Getting Results versus Building Capacity

Getting results and building capacity has to work hand in hand but can be at odds as well, depending on strategy and objectives. In order to gain results, a leader has to build the capacity of the team; however, building capacity takes time and resources away from getting results. A shared vision can be related to the traditional concept of goal-oriented implementation and consensus building in strategy and leadership (related to products, technologies, or markets), and values are developed by strong, charismatic leaders and imbued in the organizations they create. Secondly, focus on building a critical mass of talent and coding capacity to run many competitions and produce solutions for clients at the same time. This would require attracting new members into the community through more challenges and contents, doing online advertising and member development days. Thirdly, build norms by maintaining the highest standards of contest integrity, transparency and quality.

Restoring state institutions; this dimension tends to reinforce building state capacity to provide basic public goods and increase state legitimacy. Activities involved in this dimension involving rebuilding basic facilities, transportation and communication network, utilities; building health and education infrastructure. But because international actors do not envisage playing state-like functions long into the future, they also provide some degree of technical and capacity-building assistance for state institutions—even as they support parallel NGO’s or private sector structures that may operate outside of or duplicate state functions.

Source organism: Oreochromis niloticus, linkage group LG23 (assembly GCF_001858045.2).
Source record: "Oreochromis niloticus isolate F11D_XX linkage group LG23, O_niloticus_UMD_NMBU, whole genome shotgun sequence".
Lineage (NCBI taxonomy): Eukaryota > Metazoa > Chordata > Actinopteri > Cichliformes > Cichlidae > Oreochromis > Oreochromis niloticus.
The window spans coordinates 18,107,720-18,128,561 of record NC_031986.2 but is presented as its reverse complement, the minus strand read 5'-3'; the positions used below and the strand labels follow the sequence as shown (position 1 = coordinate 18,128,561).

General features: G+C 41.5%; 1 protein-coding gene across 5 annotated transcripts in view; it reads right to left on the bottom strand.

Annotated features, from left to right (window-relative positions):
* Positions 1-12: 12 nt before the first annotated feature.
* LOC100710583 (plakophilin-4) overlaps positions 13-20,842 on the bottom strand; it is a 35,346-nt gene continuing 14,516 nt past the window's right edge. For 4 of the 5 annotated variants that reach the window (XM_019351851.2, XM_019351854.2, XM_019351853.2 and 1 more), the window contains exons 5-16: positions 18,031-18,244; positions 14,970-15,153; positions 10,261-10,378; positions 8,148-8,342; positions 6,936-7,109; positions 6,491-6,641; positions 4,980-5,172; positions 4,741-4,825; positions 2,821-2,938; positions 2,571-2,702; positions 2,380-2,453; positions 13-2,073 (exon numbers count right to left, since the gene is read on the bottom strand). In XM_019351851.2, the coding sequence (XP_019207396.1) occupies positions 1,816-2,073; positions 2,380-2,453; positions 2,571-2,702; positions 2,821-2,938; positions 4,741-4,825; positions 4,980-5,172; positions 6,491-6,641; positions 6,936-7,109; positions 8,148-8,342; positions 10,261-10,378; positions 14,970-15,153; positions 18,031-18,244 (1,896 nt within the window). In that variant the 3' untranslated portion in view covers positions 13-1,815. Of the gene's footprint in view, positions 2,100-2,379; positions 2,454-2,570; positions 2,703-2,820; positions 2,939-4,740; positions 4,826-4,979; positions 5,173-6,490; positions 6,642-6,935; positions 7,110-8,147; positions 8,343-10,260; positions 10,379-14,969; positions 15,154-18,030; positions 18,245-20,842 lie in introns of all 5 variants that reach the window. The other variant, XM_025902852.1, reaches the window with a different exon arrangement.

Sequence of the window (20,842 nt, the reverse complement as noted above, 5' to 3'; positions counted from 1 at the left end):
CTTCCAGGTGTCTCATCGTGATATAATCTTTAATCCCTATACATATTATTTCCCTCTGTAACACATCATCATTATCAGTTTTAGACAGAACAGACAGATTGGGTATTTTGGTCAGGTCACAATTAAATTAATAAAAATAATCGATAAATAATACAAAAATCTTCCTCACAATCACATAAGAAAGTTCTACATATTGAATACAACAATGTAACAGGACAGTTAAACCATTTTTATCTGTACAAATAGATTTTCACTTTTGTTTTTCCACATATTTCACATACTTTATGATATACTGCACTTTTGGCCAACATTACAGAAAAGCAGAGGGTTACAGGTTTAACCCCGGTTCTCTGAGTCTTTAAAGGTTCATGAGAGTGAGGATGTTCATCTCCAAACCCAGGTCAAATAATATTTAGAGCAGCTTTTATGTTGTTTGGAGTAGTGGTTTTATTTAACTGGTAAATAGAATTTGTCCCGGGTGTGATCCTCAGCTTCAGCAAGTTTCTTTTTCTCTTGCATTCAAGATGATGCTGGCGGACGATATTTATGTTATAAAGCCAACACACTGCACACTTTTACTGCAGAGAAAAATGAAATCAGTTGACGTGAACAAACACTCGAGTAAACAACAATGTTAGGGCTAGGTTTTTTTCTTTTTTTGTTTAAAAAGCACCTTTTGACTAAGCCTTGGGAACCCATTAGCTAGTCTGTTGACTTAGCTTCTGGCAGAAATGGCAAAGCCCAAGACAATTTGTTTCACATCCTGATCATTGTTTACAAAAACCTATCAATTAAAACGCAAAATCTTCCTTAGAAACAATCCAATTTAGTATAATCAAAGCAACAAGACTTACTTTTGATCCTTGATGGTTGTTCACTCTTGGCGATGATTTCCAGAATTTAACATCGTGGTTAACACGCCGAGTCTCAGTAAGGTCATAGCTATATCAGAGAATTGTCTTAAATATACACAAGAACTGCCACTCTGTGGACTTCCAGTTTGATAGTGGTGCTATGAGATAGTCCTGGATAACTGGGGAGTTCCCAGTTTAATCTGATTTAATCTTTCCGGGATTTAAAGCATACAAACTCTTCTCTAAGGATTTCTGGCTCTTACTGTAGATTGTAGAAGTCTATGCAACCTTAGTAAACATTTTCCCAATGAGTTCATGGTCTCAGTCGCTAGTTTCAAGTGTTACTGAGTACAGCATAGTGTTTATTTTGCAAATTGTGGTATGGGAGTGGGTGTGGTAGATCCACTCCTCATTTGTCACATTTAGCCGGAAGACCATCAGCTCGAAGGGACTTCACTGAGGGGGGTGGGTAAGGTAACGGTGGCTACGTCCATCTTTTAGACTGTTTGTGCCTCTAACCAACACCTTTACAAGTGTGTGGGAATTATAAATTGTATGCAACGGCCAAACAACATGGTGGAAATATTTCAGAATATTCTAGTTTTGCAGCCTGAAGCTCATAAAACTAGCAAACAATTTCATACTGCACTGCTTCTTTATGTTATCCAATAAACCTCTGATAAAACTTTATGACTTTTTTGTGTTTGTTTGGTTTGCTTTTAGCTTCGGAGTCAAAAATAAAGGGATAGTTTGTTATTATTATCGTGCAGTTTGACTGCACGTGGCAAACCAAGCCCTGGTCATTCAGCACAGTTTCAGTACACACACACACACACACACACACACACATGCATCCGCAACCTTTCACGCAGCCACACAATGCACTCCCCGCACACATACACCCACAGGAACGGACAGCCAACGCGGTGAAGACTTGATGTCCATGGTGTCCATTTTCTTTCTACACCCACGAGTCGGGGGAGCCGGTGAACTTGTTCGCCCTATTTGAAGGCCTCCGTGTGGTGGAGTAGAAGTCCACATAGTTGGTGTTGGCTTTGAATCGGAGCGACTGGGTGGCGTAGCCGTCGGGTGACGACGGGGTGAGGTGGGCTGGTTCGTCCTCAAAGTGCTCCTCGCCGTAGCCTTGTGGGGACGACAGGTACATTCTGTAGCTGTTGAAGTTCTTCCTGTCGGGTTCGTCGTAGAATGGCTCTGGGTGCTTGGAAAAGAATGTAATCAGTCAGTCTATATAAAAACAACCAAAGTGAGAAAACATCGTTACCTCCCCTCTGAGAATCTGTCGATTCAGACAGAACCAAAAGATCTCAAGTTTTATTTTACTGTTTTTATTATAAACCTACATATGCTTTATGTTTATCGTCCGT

Liberal arts deal with the sections of education that specialize in imparting general knowledge to learners. This is usually meant to build a strong intellectual capacity on general subjects that would not require technical or even professional skills. The sections of arts that are basically seen as to be in this category include languages, philosophy, music, basic arithmetic and history.

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